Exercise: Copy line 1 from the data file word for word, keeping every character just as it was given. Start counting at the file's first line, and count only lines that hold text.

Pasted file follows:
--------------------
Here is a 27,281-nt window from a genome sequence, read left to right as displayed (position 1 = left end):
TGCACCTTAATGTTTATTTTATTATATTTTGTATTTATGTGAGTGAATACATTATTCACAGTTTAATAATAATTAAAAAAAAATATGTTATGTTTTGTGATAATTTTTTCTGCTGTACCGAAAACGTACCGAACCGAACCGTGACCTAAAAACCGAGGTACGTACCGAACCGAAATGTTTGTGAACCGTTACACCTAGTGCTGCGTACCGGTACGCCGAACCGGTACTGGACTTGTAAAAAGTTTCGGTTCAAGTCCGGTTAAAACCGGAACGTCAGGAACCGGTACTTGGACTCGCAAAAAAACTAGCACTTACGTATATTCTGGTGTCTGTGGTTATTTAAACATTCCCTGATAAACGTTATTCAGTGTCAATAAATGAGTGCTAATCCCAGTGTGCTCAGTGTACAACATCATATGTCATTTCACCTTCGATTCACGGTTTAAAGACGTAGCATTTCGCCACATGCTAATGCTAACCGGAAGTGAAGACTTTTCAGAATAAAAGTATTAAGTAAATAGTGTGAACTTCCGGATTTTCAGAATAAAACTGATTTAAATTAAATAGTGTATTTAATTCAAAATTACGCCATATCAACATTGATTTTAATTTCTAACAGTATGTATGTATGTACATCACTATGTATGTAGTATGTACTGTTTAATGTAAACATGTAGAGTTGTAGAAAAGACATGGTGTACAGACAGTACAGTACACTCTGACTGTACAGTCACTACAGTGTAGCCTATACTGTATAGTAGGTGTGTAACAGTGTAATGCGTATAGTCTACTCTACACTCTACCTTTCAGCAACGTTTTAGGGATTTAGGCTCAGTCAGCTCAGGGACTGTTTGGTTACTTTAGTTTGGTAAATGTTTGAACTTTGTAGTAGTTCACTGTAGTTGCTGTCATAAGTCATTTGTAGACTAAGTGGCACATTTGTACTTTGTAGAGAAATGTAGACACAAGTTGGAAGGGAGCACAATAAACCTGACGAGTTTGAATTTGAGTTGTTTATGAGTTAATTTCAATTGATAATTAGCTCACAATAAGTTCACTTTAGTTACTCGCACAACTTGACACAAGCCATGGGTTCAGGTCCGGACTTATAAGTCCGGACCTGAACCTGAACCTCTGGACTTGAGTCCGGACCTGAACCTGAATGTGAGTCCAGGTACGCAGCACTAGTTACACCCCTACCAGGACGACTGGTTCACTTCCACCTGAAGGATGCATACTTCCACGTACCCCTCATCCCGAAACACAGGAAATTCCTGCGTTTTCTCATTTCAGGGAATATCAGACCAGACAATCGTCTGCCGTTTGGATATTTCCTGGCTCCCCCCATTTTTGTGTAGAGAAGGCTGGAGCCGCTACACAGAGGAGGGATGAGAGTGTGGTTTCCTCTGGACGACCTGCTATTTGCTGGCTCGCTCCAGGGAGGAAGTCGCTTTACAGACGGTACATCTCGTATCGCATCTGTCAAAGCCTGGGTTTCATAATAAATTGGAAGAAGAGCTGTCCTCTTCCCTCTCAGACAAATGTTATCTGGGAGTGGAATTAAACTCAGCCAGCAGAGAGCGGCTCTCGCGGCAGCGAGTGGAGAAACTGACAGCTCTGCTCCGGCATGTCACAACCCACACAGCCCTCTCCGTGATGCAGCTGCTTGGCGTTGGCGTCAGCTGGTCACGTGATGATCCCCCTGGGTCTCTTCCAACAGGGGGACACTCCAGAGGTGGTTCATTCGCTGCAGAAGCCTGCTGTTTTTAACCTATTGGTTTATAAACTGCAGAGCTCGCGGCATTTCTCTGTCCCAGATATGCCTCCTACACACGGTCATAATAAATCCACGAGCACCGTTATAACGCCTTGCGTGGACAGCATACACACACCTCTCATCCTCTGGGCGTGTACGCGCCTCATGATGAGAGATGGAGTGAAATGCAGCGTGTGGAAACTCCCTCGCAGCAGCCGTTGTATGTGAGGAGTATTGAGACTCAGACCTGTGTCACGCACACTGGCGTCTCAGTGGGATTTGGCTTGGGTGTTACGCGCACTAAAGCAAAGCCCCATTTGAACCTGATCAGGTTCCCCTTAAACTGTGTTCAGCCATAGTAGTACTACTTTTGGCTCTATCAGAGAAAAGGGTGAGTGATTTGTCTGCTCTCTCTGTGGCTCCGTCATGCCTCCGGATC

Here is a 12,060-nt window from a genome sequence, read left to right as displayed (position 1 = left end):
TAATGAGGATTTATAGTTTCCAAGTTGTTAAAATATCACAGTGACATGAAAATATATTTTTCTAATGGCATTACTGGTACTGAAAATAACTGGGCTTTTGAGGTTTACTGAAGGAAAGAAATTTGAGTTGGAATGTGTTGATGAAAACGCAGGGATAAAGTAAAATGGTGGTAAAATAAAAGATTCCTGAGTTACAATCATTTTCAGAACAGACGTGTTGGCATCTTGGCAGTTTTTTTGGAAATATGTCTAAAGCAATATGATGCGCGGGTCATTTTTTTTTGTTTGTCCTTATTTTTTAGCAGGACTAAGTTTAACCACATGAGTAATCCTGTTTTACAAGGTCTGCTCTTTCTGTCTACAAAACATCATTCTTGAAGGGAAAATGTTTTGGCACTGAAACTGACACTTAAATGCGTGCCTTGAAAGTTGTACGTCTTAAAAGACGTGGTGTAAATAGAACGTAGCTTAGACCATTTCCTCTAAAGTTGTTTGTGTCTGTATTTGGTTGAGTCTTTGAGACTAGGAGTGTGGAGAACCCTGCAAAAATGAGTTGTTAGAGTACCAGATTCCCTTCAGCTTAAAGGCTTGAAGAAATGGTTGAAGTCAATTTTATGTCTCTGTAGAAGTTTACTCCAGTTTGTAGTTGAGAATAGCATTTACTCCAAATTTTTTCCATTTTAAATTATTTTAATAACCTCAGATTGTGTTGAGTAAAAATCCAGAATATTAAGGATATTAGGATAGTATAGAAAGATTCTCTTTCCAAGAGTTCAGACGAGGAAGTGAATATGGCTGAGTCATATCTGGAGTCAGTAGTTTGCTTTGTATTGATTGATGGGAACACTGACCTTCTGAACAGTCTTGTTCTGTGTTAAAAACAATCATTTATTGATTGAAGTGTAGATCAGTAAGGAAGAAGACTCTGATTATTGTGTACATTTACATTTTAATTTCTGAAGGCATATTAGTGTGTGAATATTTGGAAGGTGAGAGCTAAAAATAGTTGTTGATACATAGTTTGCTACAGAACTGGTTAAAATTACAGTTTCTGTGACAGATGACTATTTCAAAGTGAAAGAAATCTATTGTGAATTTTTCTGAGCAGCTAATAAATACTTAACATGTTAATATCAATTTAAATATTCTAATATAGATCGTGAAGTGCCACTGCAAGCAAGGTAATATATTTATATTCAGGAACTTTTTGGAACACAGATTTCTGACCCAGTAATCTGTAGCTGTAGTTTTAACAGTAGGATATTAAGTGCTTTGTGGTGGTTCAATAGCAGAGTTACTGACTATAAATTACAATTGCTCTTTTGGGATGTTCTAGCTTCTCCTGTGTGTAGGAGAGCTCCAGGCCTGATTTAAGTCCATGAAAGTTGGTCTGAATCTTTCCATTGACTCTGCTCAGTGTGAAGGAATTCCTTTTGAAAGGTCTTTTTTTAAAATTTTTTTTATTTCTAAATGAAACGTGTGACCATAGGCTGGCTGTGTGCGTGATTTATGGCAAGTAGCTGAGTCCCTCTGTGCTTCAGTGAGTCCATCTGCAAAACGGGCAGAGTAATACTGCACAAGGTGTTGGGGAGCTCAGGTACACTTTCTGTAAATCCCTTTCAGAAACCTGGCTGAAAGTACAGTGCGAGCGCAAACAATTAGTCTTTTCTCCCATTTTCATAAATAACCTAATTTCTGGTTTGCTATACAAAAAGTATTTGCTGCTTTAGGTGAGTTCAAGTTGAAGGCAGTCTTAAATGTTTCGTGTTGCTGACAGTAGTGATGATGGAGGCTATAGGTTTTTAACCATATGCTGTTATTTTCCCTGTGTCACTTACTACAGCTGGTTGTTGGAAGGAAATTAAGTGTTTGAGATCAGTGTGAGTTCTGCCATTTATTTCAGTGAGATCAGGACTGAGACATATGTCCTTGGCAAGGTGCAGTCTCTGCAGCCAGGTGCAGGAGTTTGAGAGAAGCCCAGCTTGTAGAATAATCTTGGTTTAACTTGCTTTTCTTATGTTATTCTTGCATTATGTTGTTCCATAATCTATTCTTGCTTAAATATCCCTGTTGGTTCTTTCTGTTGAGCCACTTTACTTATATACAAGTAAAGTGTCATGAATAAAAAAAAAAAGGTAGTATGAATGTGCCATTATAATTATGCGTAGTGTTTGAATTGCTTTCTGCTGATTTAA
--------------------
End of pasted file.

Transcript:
Here is a 27,281-nt window from a genome sequence, read left to right as displayed (position 1 = left end):